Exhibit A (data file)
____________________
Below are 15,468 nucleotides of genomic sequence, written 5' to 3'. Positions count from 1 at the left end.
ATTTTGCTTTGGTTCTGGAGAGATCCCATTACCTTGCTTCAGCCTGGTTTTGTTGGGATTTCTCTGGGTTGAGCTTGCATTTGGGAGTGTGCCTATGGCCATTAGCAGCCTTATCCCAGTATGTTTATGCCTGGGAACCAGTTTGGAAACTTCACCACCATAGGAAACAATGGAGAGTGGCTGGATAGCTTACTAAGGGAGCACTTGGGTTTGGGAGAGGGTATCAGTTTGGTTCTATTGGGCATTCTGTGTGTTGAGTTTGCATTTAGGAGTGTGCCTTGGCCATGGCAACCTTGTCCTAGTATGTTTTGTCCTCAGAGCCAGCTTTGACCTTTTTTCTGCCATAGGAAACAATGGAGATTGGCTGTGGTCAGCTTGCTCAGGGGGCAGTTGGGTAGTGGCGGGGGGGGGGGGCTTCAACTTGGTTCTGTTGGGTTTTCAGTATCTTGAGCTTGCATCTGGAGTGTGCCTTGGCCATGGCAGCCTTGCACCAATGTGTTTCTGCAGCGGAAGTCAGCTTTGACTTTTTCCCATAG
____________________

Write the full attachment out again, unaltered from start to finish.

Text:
Below are 15,468 nucleotides of genomic sequence, written 5' to 3'. Positions count from 1 at the left end.
ATTTTGCTTTGGTTCTGGAGAGATCCCATTACCTTGCTTCAGCCTGGTTTTGTTGGGATTTCTCTGGGTTGAGCTTGCATTTGGGAGTGTGCCTATGGCCATTAGCAGCCTTATCCCAGTATGTTTATGCCTGGGAACCAGTTTGGAAACTTCACCACCATAGGAAACAATGGAGAGTGGCTGGATAGCTTACTAAGGGAGCACTTGGGTTTGGGAGAGGGTATCAGTTTGGTTCTATTGGGCATTCTGTGTGTTGAGTTTGCATTTAGGAGTGTGCCTTGGCCATGGCAACCTTGTCCTAGTATGTTTTGTCCTCAGAGCCAGCTTTGACCTTTTTTCTGCCATAGGAAACAATGGAGATTGGCTGTGGTCAGCTTGCTCAGGGGGCAGTTGGGTAGTGGCGGGGGGGGGGGGCTTCAACTTGGTTCTGTTGGGTTTTCAGTATCTTGAGCTTGCATCTGGAGTGTGCCTTGGCCATGGCAGCCTTGCACCAATGTGTTTCTGCAGCGGAAGTCAGCTTTGACTTTTTCCCATAG